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Re: [RFC][PATCH] index-pack: add testcases found using AFL

On 12/03/2017 19:14, Junio C Hamano wrote:
Jeff King <peff@xxxxxxxx> writes:

One further devil's advocate:

If people really _do_ care about coverage, arguably the AFL tests are a
pollution of that concept. Because they are running the code, but doing
a very perfunctory job of testing it. IOW, our coverage of "code that
doesn't segfault or trigger ASAN" is improved, but our coverage of "code
that has been tested to be correct" is not (and since the tests are
lumped together, it's hard to get anything but one number).

So I dunno. I remain on the fence about the patch.

Yeah, I have been disturbed by your earlier remark "binary test
cases that nobody, not even the author, understands", and the above
summarizes it more clearly.

Continuously running fuzzer tests on the codebase would have value,
but how exactly are these fuzzballs generated?  Don't they depend on
the code being tested?  IOW, how effective is a set of fuzzballs
that forces the code to take more branches in the current codepath
for the purpose of testing new code that updates the codepath,
changing the structure of the codeflow?  Unless a new set of
fuzzballs to match the updated codeflow is generated, wouldn't the
test coverage with these fuzzballs erode over time, making them less
and less useful baggage we carry around, without nobody noticing that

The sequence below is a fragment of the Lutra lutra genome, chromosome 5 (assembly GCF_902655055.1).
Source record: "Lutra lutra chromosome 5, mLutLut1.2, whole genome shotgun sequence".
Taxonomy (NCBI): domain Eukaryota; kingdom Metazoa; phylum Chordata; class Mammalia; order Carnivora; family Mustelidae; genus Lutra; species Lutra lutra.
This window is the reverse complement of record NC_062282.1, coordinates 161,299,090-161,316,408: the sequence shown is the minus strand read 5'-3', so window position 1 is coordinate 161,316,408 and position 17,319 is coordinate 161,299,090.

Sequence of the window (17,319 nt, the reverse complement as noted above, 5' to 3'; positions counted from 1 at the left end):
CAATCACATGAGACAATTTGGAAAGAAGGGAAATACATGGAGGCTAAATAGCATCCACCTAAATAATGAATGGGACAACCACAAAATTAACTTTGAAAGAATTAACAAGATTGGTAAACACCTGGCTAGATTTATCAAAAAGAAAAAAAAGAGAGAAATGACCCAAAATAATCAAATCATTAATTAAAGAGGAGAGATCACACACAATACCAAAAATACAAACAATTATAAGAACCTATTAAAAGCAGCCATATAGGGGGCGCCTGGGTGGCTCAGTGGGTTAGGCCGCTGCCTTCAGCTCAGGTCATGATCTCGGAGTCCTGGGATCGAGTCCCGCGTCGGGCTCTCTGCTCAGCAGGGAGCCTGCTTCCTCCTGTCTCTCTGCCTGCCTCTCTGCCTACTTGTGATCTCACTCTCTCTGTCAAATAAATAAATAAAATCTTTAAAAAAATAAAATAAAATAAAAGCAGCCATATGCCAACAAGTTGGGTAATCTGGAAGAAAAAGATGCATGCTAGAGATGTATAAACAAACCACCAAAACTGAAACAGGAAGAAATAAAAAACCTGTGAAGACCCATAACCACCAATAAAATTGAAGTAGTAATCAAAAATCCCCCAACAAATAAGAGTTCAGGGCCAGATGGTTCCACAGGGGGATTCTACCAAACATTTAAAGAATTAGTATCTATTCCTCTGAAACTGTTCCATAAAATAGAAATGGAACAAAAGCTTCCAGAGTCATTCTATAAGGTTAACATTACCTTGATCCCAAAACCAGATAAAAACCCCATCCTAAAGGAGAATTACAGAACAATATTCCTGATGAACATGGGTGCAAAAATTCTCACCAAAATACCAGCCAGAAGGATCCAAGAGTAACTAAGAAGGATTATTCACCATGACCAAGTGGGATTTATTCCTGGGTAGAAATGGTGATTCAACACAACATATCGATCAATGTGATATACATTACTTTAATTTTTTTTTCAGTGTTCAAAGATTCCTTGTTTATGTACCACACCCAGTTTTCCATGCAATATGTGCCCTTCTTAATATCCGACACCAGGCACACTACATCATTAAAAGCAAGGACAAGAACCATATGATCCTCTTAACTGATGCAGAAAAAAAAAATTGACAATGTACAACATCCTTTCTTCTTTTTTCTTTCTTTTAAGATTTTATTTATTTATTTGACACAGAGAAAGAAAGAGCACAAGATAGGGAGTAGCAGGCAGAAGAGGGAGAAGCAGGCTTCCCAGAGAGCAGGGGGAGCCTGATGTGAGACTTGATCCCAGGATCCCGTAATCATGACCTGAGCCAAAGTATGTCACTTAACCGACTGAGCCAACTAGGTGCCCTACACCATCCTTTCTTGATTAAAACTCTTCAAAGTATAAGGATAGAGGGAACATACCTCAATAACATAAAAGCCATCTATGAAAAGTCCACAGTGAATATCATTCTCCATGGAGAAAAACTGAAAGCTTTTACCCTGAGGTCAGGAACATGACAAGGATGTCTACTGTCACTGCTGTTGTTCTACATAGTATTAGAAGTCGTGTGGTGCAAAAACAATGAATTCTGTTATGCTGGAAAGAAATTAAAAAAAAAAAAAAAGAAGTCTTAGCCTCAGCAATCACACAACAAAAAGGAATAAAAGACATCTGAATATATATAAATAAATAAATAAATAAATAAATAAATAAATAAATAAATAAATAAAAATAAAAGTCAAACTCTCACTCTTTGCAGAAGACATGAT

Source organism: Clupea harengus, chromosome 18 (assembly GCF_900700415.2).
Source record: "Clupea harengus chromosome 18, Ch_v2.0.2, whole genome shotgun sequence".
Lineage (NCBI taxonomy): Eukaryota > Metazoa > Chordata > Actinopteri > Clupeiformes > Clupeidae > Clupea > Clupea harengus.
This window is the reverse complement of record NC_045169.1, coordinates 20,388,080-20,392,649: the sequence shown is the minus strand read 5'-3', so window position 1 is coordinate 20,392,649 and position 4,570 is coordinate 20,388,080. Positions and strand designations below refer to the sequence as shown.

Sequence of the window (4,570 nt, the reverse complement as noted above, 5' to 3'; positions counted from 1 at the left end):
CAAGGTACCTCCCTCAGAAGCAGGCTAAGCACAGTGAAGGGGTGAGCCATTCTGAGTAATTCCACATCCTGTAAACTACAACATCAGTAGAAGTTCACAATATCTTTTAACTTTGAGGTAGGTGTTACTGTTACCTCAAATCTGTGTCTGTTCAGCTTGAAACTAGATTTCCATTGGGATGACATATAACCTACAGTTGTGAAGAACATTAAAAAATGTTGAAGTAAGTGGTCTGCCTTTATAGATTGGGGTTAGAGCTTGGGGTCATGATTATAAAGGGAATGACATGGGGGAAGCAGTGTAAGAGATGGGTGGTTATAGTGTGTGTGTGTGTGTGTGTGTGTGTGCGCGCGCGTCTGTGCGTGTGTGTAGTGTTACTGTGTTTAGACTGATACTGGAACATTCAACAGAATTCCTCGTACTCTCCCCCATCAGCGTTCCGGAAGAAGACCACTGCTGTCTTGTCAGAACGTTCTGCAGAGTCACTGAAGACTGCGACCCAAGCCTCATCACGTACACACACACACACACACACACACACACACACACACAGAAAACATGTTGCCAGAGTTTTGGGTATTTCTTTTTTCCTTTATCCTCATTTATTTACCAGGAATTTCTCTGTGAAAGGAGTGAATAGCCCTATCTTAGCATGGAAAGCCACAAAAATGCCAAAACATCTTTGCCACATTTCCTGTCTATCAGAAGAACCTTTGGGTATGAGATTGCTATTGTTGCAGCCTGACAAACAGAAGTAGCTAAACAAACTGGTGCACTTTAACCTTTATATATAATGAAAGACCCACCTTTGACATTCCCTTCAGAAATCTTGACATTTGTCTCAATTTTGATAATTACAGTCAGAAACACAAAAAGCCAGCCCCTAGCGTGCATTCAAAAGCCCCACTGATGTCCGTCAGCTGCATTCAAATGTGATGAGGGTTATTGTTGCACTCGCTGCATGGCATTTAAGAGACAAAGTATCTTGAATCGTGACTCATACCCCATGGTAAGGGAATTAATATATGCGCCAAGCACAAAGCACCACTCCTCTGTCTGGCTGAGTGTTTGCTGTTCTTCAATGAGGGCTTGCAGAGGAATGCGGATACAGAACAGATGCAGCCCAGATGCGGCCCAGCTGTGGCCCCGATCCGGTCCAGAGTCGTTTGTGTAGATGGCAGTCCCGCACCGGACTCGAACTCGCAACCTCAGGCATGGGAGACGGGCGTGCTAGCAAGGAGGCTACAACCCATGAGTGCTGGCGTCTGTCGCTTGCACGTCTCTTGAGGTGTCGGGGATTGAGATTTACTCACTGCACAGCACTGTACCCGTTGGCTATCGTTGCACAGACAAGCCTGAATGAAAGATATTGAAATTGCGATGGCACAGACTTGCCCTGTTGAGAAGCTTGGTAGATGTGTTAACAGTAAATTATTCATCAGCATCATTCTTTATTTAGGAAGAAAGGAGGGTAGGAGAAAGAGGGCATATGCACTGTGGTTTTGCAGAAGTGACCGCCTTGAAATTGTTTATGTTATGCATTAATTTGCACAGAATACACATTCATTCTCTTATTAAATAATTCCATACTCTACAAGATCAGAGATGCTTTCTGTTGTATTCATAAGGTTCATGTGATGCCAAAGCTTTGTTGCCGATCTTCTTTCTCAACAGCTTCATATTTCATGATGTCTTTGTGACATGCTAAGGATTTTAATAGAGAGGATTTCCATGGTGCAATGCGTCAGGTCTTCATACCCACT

they no longer are effective to help test coverage?

Yes, the testcases are generated based on the feedback from the
instrumented code, so they are very clearly shaped by the code itself.

However, I think it's more useful to think of these testcases not as
"binary test that nobody knows what they are doing", but as "(sometimes
invalid) packfiles which tickle interesting code paths in the packfile

With this perspective it becomes clearer that while they were generated
from the code, they also in a sense describe the packfile format itself.

I did a few experiments in changing the code of the packfile reader in
various small ways (e.g. deleting a check, reordering some code) to see
the effects of the testcases found by fuzzing, and I have to admit it
was fairly disappointing. The testcases I added did not catch a single
buggy change, whereas the other testcases did catch many of them.

So I guess you are right -- these testcases are maybe really not that
useful as part of the test suite without explicit comparison between the
expected and actual results.

Forget about the patch, I will just put the testcases in a separate repo
instead. Maybe I will convert some of them into "real" tests.

Thanks, and sorry for the noise.